Evolution of high-level ethambutol-resistant tuberculosis through interacting mutations in decaprenylphosphoryl-beta-D-arabinose biosynthetic and utilization pathway genes by Safi Hassan, Lingaraju Subramanya, Amin Anita, Kim Soyeon, Jones Marcus, Holmes Michael, McNeil Michael, Peterson Scott N, Chatterjee Delphi, Fleischmann Robert, Alland David in Nature genetics (2013). PubMed

Abstract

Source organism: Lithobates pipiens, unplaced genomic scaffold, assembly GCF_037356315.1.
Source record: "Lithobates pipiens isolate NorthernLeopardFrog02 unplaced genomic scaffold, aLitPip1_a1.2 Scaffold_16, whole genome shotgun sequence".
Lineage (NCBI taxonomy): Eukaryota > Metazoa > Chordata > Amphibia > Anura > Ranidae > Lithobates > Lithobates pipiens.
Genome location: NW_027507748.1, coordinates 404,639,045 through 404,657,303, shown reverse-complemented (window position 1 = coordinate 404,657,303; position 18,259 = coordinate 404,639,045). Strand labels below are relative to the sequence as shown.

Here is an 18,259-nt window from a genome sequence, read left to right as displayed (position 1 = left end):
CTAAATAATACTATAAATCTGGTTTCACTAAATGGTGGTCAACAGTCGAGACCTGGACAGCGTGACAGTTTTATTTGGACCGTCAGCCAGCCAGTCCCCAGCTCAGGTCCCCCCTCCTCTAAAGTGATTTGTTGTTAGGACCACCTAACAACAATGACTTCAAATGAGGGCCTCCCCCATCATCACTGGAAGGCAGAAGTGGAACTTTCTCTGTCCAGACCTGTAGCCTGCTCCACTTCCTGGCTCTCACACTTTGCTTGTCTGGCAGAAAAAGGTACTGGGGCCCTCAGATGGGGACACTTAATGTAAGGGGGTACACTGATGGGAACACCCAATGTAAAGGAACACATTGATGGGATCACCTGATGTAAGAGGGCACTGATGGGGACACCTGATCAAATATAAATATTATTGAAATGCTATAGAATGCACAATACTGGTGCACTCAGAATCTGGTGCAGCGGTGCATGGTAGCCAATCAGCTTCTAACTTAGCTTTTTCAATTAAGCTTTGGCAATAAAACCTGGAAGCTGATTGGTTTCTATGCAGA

To study the evolution of drug resistance, we genetically and biochemically characterized Mycobacterium tuberculosis strains selected in vitro for ethambutol resistance. Mutations in decaprenylphosphoryl-beta-D-arabinose (DPA) biosynthetic and utilization pathway genes Rv3806c, Rv3792, embB and embC accumulated to produce a wide range of ethambutol minimal inhibitory concentrations (MICs) that depended on mutation type and number. Rv3806c mutations increased DPA synthesis, causing MICs to double from 2 to 4 μg/ml in a wild-type background and to increase from 16 to 32 μg/ml in an embB codon 306 mutant background. Synonymous mutations in Rv3792 increased the expression of downstream embC, an ethambutol target, resulting in MICs of 8 μg/ml. Multistep selection was required for high-level resistance. Mutations in embC or very high embC expression were observed at the highest resistance level. In clinical isolates, Rv3806c mutations were associated with high-level resistance and had multiplicative effects with embB mutations on MICs. Ethambutol resistance is acquired through the acquisition of mutations that interact in complex ways to produce a range of MICs, from those falling below breakpoint values to ones representing high-level resistance.

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